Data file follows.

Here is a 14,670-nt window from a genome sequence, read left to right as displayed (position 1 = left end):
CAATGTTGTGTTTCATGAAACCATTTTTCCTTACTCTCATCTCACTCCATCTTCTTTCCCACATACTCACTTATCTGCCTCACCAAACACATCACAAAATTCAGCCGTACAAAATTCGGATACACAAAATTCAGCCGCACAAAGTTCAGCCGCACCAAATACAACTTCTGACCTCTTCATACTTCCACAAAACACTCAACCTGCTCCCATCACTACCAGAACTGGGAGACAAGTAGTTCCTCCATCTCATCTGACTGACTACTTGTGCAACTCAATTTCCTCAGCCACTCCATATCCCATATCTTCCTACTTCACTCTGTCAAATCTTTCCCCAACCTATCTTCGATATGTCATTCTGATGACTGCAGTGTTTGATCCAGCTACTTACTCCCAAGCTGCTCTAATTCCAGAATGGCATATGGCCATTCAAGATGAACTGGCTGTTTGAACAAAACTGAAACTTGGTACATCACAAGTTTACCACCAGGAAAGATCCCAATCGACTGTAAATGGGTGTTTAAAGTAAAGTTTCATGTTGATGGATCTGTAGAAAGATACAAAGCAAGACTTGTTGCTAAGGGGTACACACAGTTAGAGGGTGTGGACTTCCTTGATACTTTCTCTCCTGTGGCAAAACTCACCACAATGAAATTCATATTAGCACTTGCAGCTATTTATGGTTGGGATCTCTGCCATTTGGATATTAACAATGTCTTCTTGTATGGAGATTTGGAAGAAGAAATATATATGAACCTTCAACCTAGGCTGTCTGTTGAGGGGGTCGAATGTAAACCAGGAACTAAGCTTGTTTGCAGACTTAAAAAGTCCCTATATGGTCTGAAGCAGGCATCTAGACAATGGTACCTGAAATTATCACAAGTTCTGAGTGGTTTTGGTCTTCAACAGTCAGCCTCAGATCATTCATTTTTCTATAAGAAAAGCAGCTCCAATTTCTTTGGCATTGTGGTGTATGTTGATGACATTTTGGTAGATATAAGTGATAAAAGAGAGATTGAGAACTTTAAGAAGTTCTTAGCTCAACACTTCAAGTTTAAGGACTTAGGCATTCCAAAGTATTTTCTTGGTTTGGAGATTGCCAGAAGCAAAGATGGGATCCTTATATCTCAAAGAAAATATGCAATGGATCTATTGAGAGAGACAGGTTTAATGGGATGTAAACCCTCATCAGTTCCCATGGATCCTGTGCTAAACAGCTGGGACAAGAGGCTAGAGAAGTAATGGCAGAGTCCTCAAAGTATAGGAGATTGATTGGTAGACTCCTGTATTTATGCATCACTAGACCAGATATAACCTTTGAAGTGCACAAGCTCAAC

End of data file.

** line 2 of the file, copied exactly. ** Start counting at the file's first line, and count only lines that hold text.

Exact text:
CAATGTTGTGTTTCATGAAACCATTTTTCCTTACTCTCATCTCACTCCATCTTCTTTCCCACATACTCACTTATCTGCCTCACCAAACACATCACAAAATTCAGCCGTACAAAATTCGGATACACAAAATTCAGCCGCACAAAGTTCAGCCGCACCAAATACAACTTCTGACCTCTTCATACTTCCACAAAACACTCAACCTGCTCCCATCACTACCAGAACTGGGAGACAAGTAGTTCCTCCATCTCATCTGACTGACTACTTGTGCAACTCAATTTCCTCAGCCACTCCATATCCCATATCTTCCTACTTCACTCTGTCAAATCTTTCCCCAACCTATCTTCGATATGTCATTCTGATGACTGCAGTGTTTGATCCAGCTACTTACTCCCAAGCTGCTCTAATTCCAGAATGGCATATGGCCATTCAAGATGAACTGGCTGTTTGAACAAAACTGAAACTTGGTACATCACAAGTTTACCACCAGGAAAGATCCCAATCGACTGTAAATGGGTGTTTAAAGTAAAGTTTCATGTTGATGGATCTGTAGAAAGATACAAAGCAAGACTTGTTGCTAAGGGGTACACACAGTTAGAGGGTGTGGACTTCCTTGATACTTTCTCTCCTGTGGCAAAACTCACCACAATGAAATTCATATTAGCACTTGCAGCTATTTATGGTTGGGATCTCTGCCATTTGGATATTAACAATGTCTTCTTGTATGGAGATTTGGAAGAAGAAATATATATGAACCTTCAACCTAGGCTGTCTGTTGAGGGGGTCGAATGTAAACCAGGAACTAAGCTTGTTTGCAGACTTAAAAAGTCCCTATATGGTCTGAAGCAGGCATCTAGACAATGGTACCTGAAATTATCACAAGTTCTGAGTGGTTTTGGTCTTCAACAGTCAGCCTCAGATCATTCATTTTTCTATAAGAAAAGCAGCTCCAATTTCTTTGGCATTGTGGTGTATGTTGATGACATTTTGGTAGATATAAGTGATAAAAGAGAGATTGAGAACTTTAAGAAGTTCTTAGCTCAACACTTCAAGTTTAAGGACTTAGGCATTCCAAAGTATTTTCTTGGTTTGGAGATTGCCAGAAGCAAAGATGGGATCCTTATATCTCAAAGAAAATATGCAATGGATCTATTGAGAGAGACAGGTTTAATGGGATGTAAACCCTCATCAGTTCCCATGGATCCTGTGCTAAACAGCTGGGACAAGAGGCTAGAGAAGTAATGGCAGAGTCCTCAAAGTATAGGAGATTGATTGGTAGACTCCTGTATTTATGCATCACTAGACCAGATATAACCTTTGAAGTGCACAAGCTCAAC